Why Mediate

Reasons to Mediate

There are many benefits of mediation for you to consider. We have described some of the key benefits below:

Much improved speed of mediation process over litigation

The mediation process is substantially quicker than going to litigation. From time of enquiry to final day of mediation and settlement can be as little as a few weeks. This significantly contrasts with litigation which may take many months or even years to come to Court.

Potential of substantial cost savings

Naturally with constrained time scales of the mediation process, as noted above, the impact on overall legal cost to you is significantly reduced. This fact is supported by the many statements made by the leading Appeal Court Justices over the last 5 years who have seen vast sums of money expended to achieve very little gain.

Aids & improves communication & promotes reconciliation

One of the greatest benefits of the mediation process is its ability to enable communication on a first hand basis between the parties in dispute. Indeed the day of mediation may be the first time that the various parties have actually discussed the matter of dispute between themselves for some considerable time. Taking the dispute away from the litigation route even for a short time helps to build understanding and reconciliation.


Although the process behind mediation has an overall theme in that mediation is usually carried out within a single day, the actual mediation day can be very flexible, and although guided by the mediator, is generally in the hands of the parties concerned in the dispute. Generally on the mediation day you will meet face to face with the other party in dispute at an open plenary session where both parties will state their position regards the dispute. An opportunity is often given for a short response to clarify any details before each side retires to their own room. The Mediator will then move between parties to discus in private or closed session (caucus) the issues in an order to seek a amicable solution.

The results and agreements made at the mediation can also be flexible to suite the parties. Final settlement agreements do not have to comply with any legal criteria or basis. This contrasts with the litigation approach where decisions and rulings handed down by a Judge are made purely on legal facts.

Private & confidential

Anything discussed before and during the Mediation is on a 'without prejudice' basis and is totally confidential. Should the dispute not be resolved then your details and information gained at the mediation cannot be used in any subsequent Court proceedings. Both before and during any mediation the mediator will never discus with the other parties any information that you may have disclosed to him unless you give specific permission.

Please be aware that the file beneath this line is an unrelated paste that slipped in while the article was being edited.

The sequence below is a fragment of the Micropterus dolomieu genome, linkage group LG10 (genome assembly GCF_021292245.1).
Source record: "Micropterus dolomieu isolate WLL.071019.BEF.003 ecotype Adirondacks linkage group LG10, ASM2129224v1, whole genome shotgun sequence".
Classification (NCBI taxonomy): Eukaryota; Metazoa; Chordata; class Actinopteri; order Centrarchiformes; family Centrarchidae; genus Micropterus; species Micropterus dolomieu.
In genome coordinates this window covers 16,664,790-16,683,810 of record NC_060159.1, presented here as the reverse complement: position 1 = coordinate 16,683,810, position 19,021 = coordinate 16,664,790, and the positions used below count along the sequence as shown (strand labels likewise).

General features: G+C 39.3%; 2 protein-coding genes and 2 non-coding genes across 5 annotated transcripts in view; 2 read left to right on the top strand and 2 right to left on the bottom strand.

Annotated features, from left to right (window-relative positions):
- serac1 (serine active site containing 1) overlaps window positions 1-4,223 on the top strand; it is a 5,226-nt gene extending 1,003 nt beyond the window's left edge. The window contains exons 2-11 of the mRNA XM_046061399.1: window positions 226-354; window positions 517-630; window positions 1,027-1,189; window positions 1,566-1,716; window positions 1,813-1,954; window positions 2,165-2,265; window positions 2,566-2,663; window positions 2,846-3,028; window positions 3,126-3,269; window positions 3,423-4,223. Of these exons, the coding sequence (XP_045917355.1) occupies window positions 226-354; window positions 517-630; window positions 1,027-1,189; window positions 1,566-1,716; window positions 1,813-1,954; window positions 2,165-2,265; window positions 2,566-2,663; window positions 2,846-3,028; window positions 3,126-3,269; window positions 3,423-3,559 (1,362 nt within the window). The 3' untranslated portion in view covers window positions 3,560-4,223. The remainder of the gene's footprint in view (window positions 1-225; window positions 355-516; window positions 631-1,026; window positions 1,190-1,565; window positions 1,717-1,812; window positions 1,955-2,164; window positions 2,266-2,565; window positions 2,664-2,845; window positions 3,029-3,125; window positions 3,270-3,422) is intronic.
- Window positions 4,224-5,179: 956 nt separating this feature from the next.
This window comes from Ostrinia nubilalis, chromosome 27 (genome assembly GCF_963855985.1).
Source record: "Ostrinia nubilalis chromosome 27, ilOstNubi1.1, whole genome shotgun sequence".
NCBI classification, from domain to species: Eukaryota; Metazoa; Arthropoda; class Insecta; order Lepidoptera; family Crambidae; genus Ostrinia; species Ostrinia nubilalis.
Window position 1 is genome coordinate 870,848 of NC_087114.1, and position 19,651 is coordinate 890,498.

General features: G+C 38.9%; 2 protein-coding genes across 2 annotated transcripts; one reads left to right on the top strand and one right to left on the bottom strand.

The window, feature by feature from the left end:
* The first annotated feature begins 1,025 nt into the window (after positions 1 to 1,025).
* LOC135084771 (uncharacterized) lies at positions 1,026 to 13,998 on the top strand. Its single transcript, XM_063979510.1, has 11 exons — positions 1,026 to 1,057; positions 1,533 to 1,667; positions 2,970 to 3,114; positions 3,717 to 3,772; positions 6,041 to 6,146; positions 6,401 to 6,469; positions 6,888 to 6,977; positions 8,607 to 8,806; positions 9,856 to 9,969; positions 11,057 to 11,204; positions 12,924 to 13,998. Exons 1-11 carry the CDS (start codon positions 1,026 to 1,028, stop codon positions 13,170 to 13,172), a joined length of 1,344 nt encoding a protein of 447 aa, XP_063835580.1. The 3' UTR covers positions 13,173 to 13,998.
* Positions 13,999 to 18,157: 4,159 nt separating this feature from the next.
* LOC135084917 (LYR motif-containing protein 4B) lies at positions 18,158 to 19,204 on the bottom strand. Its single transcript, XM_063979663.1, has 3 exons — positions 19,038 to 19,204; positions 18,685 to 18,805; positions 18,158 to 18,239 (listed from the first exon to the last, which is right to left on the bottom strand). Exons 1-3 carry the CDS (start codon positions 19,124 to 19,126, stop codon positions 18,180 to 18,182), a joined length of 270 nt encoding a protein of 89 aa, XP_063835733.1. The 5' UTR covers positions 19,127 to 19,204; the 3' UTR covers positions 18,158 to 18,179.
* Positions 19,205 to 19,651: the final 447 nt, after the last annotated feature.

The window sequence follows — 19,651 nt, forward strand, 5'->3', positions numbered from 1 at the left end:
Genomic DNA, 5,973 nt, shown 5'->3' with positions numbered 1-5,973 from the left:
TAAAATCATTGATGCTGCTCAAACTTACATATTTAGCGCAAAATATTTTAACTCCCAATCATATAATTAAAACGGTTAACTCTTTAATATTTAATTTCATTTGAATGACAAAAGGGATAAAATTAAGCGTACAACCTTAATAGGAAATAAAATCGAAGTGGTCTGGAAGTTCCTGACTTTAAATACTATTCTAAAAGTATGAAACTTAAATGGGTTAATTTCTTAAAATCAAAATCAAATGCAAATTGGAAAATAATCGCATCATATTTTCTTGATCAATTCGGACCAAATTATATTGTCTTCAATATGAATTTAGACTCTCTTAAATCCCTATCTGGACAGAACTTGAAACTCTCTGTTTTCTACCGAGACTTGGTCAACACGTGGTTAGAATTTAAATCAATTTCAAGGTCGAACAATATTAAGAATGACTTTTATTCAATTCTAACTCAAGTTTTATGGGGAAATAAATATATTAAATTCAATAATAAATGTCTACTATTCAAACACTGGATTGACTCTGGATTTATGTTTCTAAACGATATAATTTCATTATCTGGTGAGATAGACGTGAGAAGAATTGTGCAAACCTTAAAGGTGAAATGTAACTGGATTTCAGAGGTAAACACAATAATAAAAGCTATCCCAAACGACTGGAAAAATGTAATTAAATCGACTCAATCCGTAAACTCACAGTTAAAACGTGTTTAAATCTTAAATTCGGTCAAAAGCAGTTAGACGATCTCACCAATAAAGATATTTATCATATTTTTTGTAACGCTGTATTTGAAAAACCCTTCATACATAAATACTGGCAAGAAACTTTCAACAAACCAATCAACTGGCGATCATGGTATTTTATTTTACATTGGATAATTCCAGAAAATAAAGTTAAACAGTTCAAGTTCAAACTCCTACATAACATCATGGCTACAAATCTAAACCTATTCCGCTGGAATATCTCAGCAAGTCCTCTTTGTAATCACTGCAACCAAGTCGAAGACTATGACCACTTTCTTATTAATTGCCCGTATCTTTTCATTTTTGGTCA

70-80% settlement rates

Whilst it is difficult to find the exact rates for success of disputes taken through the ADR process, estimates from learned bodies and the judiciary suggest settlement rates of between 70% and 80%. It is recognised that whilst some disputes are not settled on the day of mediation, the mediation process has itself often led to a movement of position by the parties that has enabled a settlement shortly following the mediation; therefore the need for you to go through the litigation process has been prevented.

Limited impact on your business continuity & relationships

The great advantage of the mediation process is its speed of progress, from time of request through to day of mediation and hopefully dispute settlement; this can be just a few weeks or less. Mediation thus facilitates external business continuity due to its short time frame for potential settlement. Litigation however, can be catastrophic on your business continuity and relationships due to its prolonged timescale to achieve a determination.

Control remains directly with you

Alternative dispute resolution using mediation processes ensure that you remain in control at all times i.e. you retain ownership of the dispute. This is a fundamental element of the mediation process. There will be no settlement if you are in disagreement with any proposed solution. Control allows settlements to be devised that are outside of the legal constraints, and therefore settlements can be quite innovative. Mediation contrasts  significantly from disputes that follow the Court based solution, where a Judge will decide according to facts presented by your legal representatives. You will not have direct access to the Judge and you will have handed over all control of the settlement to your legal representative. This can be frustrating to those in dispute and is an element that is often not considered when parties opt to seek recourse through litigation.

No imposed solutions

As identified earlier, settlement of disputes through mediation imposes no solutions, other than what is agreed between  yourself and the other party in dispute. Conversely any dispute taken to litigation, by the very nature of the formal Court process, will only result in an imposed judicial solution.

You therefore need to think very carefully prior to going to litigation to determine if you really do wish to pass all control to the Courts for an imposed solution.

DMC white logo Please contact The Dispute Mediation Consultancy for further information and advice should you need further clarification of the issues regarding the advantages of Mediation.

Return to top

Dispute Mediation

Mediation is a practical yet sophisticated process designed to address the real issues and obstacles behind conflict in reaching a commercially viable solution.

Why mediate?   >

Latest News

Read more news

Stay Updated

Sign up for our newsletter to keep up with changes in the law that may affect you or your business and be ready to meet the challenge.

Add   >